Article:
Baseball teams are always willing to take a flier on a pitcher who is left-handed. A southpaw creates a difficult match-up for right-handed batters, which is the side of the plate most hitters in professional baseball hit from.
But the St. Louis Cardinals liked a lot more than that about Land O' Lakes High grad Jonathan Cornelius when they selected him in the 24th round of the 2011 Major League Baseball amateur draft in June. And after what he showed with the low Class-A Batavia Muckdogs of the New York-Penn League, they have high hopes for him.
"We like that Jonathan pitches inside, and he's got the makings of three average Major League-level pitches with a fastball, curveball and a change-up," Batavia pitching coach Ace Adams said about Cornelius. "He's the one pitcher we have who will throw inside without being intimidated at all. He's our best at that, and it's effective."
Cornelius recently finished his first season of pro baseball with a 1-4 record and a 4.01 ERA for the Muckdogs. But a look inside those numbers suggests the lefty was much more effective than those statistics indicate. He struck out 50 batters in 47 innings while making 10 starts in 14 total appearances after joining the team on June 15. He allowed just 36 hits while posting a 1.17 WHIP (walks and hits per inning pitched). He was one of six Batavia players selected for the league's All-Star Game.
Before being drafted, the Land O' Lakes native was a standout starting pitcher at Florida Tech in Melbourne. Cornelius' school-record 129 strikeouts in 2011 tied him for the most in the NCAA Division II, and he is also the Panthers’ career strikeouts leader with 356.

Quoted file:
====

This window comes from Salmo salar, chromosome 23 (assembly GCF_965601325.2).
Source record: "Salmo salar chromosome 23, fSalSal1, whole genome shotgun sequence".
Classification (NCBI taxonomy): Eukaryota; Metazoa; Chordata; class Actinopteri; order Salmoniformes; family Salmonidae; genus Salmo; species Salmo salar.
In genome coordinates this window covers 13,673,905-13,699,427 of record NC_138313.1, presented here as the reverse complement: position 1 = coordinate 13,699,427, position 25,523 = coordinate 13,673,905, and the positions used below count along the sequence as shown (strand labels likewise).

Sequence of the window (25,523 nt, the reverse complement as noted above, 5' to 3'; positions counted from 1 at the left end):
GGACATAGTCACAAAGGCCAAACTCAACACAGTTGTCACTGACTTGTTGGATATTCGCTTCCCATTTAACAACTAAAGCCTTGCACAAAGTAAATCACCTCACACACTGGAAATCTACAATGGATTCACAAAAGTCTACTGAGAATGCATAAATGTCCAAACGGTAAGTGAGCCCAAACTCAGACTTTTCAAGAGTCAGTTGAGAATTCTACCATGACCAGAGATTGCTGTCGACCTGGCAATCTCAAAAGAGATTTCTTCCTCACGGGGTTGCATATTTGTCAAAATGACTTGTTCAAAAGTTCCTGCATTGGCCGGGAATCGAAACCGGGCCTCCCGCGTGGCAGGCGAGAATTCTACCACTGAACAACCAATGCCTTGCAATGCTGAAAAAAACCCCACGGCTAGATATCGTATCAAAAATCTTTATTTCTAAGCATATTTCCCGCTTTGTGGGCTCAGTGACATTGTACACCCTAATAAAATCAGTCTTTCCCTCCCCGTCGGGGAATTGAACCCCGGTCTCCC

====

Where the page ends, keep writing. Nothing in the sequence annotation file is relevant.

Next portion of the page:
In all, Cornelius threw 145 innings in 2011 and was given a lot of time off as Batavia's season was coming to a close.
"Just the amount of innings I've thrown the last two years, they decided enough for enough," Cornelius said in a recent interview. "Especially since I was going through some mechanical adjustments and I got a little out of whack."
He says the biggest difference between college and pro baseball is the amount of rest between outings. At the college level, the schedule usually allows for at least six days rest between starts. But minor league teams play every day, and a starter is called upon on just four days' rest.
"His speed was going down a little bit," Adams said. "It's a really hard transition for young pitchers."
Cornelius also suggests the quality of competition in pro ball is quite different.
"They are better hitters, but I think it might be more that the hitters are much more disciplined," Cornelius said. "They don't get themselves out by swinging at bad pitches. You have to work hard to get them out."
The biggest test for him will be in the offseason, as he will try to add to his three-pitch repertoire. The team wants him to add a two-seam fastball that can create more ground ball outs.
"They want me to get back to doing what a pitcher with my makeup needs to do," Cornelius said. "I need to keep the ball low, throw strikes and specifically develop a true groundball pitch."
It's unlikely he will return to Batavia, according to Adams, with a likely destination being a spot in the rotation for Class-A Quad Cities (Iowa) of the Midwest League. High Class-A Palm Beach of the Florida State League is also a possibility, but Cornelius says he'd be happy with either, because each is a full season league and a step up in the organization.
For now, Cornelius is just excited for a little time at home.
"I'm real excited about getting to see everyone," Cornelius said. "I miss my family and my girlfriend, and it will be nice for a little bit of down time, but I'm still going to have to work hard every day. Next year will really make or break my career, so I'm not going to let a day go by without working hard."